Our daily agenda for the trip was pretty consistent: Chris would set his alarm for 5:45am, snooze until 6:05am, and 50/50 shot he actually went out for sunrise. That being said, with sunset occurring only 7 hours before I don’t blame his lack of motivation! We then would have breakfast and try to set out by 8am for our daily hike in order to beat the crowds. We usually had lunch on the trail, and then came back for an afternoon nap followed by reading or playing games. After dinner we’d sit around the campfire until about 9:30pm, at which time we’d head out for the extremely late sunsets that occur this far north.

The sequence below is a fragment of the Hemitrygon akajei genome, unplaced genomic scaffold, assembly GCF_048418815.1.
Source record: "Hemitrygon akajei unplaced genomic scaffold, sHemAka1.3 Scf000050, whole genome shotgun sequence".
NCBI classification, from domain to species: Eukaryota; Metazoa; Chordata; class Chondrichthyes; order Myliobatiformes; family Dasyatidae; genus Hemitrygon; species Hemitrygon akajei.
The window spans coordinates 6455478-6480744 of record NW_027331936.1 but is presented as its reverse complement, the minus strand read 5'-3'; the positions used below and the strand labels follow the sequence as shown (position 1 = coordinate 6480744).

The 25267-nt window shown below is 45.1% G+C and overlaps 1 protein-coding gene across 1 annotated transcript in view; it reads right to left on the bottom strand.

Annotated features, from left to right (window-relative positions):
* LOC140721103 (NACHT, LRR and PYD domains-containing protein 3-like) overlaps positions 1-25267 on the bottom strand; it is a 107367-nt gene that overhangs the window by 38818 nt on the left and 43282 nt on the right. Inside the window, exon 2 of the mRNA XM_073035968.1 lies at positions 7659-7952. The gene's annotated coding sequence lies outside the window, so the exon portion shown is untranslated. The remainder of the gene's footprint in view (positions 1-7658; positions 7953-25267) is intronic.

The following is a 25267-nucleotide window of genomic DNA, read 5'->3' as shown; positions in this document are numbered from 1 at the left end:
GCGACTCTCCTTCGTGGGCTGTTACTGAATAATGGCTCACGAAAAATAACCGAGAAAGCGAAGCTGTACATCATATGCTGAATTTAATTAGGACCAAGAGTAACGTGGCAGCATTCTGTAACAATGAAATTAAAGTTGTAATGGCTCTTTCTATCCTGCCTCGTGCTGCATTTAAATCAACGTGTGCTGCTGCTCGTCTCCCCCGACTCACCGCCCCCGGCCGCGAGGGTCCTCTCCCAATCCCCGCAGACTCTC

Our first day in Jasper was actually Canada’s Independence Day – it was rainy and overcast, so we took the opportunity to explore the nearby Maligne Canyon. This 3-mile hike followed the river and offered incredible (and sometimes daunting) views to the canyon below. The weather cleared that afternoon so we set out for another 3-mile hike, this time featuring views of five bright blue lakes on the appropriately named “Valley of the Five Lakes Trail”. Our dogs took a dip into the 5th lake and we all enjoyed an impressive landscape. We also were treated to a Canadian Air Force fly-over and plenty of patriotic Canadians along the way. The following day we enjoyed our first panoramic views of the Canadian Rockies on the Sulphur Skyline trail. This was a more challenging hike (6 miles and 2300 ft elevation gain) that pushed my pregnant self to the extreme – at one point I sat down on a rock and told Chris to push on without me. But after plenty of snacks and water, my stubbornness prevailed and I was able to push to the top with the rest of the family. We were quite proud of our niece and nephew who pushed outside of their comfort zone and tackled this ascent through loose rock to the panoramic Mountain View! Our last and final day in Jasper we gave our legs a well-deserved break and took a scenic stroll around the majestic Maligne Lake and to nearby Moose Lake. Unfortunately we did not see any moose for which this lake was named – but throughout our time in Jasper we saw 8 black bears!